Six heavily bearded, exhausted but jubilant adventurers took advantage of 15-20 knot winds and a 2m swell to help land their boat, Alexandra Shackleton on the beach at Peggotty Bluff, South Georgia island, at 15.30 UTC today – the same location where Sir Ernest Shackleton and his men landed the James Caird
The intrepid crew of British and Australian adventurers have made it successfully through Leg One of the historic re-enactment of Shackleton’s voyage of 1916. It took them just 12 days to sail the 800 nautical miles from Elephant Island. Now, three of them, expedition leader Tim Jarvis, mountaineer Barry Gray and cameraman/mountaineer Ed Wardle will prepare to climb across its mountainous, crevassed interior to reach the whaling station at Stromness – just like Shackleton, Worsley and Crean did in 1916.
Expedition leader, Tim Jarvis, 46 said: “The Alexandra Shackleton really stood up well to the conditions. As an exact replica of the James Caird, she was designed as a life boat and that’s exactly how she performed. She did brilliantly. But steering her was a challenge that required enormous strength and focus.”
“I’m immensely proud of this crew. They all performed incredibly well under such dire circumstances and the fact that we managed to sail 800 nautical miles in such a small vessel really shows how solid they are individually and how well we worked together as a team,” Jarvis said.
The crew, who shared a cheers and ‘group hug’ on the beach when they touched dry land, comprised Jarvis along with skipper Nick Bubb, navigator Paul Larsen, bosun Seb Coulthard, mountaineer and cook Barry Gray and cameraman/mountaineer Ed Wardle.
“There was just no way to keep dry. The waterproofing with wax didn’t work. Below deck, the boat was constantly damp and being on watch meant that you were directly exposed to the elements. On a few occasions a big wave washed over the deck and down the hatch soaking everything down below,” Jarvis said.
Skipper Nick Bubb smiled as he said: “We slept intertwined like a strands of spaghetti in a bowl.”
This sentiment was shared by Barry Gray who added: “When someone needed to get up to go on watch, they need to disentangle themselves from us all. It was like the last 10 seconds of a 1 hour game of twister.”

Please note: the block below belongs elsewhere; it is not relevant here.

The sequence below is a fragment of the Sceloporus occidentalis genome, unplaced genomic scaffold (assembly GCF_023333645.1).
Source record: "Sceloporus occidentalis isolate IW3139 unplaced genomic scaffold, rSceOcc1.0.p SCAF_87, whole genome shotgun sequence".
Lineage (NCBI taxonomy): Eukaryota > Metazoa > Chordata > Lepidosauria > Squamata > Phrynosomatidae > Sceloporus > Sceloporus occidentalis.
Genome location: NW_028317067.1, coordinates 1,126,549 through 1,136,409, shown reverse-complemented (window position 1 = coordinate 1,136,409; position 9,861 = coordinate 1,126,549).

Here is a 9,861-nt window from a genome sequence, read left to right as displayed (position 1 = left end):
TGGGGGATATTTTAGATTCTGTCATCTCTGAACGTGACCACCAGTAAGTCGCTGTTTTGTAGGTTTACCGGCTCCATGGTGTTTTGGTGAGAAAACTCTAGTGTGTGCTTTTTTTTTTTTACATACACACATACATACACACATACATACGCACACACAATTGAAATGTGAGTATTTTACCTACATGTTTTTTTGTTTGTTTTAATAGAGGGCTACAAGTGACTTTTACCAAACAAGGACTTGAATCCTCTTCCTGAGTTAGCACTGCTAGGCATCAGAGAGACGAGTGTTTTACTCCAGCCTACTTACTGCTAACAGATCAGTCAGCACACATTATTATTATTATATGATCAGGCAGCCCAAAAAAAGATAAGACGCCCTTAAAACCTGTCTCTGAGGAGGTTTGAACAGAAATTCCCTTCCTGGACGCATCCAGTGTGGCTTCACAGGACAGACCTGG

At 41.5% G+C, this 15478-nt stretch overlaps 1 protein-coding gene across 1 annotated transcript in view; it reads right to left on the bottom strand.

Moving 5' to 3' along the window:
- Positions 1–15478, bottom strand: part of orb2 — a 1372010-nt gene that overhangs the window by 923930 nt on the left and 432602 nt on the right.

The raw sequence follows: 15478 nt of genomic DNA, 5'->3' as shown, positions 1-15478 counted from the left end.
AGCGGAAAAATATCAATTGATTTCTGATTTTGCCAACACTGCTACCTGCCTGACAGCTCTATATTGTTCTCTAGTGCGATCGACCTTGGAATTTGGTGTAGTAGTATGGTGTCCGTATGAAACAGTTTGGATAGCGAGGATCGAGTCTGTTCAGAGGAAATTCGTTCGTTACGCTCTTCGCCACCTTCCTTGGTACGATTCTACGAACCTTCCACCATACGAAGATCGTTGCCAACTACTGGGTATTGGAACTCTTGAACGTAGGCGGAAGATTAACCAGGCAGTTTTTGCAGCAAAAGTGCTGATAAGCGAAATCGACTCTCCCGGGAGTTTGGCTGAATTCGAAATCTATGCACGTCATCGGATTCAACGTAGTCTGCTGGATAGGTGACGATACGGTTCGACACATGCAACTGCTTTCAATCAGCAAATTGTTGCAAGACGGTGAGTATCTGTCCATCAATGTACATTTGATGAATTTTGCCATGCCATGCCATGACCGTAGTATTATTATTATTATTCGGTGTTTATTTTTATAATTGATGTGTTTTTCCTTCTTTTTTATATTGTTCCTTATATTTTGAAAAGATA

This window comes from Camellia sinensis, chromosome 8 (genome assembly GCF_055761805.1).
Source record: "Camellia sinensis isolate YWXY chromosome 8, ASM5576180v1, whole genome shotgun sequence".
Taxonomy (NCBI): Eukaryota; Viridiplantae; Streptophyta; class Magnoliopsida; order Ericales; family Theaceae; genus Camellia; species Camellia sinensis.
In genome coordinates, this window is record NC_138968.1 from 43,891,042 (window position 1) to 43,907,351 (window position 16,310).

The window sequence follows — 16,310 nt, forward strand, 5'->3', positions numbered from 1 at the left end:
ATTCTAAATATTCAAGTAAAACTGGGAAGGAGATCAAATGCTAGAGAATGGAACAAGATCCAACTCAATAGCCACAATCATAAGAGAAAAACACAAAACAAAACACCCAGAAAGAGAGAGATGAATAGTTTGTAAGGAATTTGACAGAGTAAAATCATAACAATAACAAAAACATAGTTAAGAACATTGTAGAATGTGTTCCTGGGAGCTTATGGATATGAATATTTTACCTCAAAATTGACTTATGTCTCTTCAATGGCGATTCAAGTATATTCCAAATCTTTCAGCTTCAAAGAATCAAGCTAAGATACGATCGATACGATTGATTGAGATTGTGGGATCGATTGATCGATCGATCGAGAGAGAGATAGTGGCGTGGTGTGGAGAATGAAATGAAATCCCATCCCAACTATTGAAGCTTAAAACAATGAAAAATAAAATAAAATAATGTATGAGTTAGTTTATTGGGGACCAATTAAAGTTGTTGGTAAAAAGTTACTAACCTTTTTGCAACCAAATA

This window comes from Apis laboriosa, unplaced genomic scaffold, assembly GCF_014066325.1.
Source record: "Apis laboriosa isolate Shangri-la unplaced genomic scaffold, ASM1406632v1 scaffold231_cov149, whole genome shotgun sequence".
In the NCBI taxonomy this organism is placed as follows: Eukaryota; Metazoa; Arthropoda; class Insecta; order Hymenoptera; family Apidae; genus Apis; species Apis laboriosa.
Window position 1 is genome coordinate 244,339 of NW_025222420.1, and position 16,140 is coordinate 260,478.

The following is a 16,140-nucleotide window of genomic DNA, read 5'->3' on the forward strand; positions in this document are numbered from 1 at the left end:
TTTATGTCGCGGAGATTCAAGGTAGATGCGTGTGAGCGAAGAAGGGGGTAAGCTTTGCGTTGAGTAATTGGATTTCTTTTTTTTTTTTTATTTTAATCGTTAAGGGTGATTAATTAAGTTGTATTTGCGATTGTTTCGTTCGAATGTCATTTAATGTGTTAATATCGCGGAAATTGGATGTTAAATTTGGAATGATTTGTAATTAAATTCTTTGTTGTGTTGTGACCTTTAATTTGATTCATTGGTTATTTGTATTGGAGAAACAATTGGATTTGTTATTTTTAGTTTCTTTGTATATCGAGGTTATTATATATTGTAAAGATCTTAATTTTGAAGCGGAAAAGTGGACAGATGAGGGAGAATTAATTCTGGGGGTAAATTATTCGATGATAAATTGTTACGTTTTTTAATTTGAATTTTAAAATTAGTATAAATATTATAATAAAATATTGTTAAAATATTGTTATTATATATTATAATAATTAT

The other crew members shared the banter: “There was so little space below deck that I slept folded up like an accordion… with a wooden barrel as a pillow. As more moisture worked its way into the boat, the reindeer skins began to get wet and shed. The reindeer hair went absolutely everywhere – it was in your food, your drink, your clothing, your socks – everywhere,” Seb Coulthard said.
Australian navigator Paul Larsen who steered the boat on a solid course to South Georgia with only a few days of sunshine to record accurate sun sights using traditional celestial navigation, said: “Putting on your traditional outer gear at night in the dark was like putting on a cold, animal carcass” while veteran adventurer Ed Wardle, who has climbed Everest twice said: “This was the hardest thing I have ever done. In the first few days it was really hard to get any footage at all as I was in basic survival mode. When that storm hit we were riding really huge waves - it was terrifying. ”
The crew will now rest for a day or so onshore before preparing for the climb. Jarvis, Gray and Wardle will climb using traditional gear while Coulthard, Bubb and Larsen will use modern gear and follow in a second party with a film crew.
Shackleton Epic is aiming to become the first expedition to authentically re-enact Shackleton’s legendary voyage of survival, honouring the great leader as the Centenary of his daring Endurance expedition approaches (1914-1916).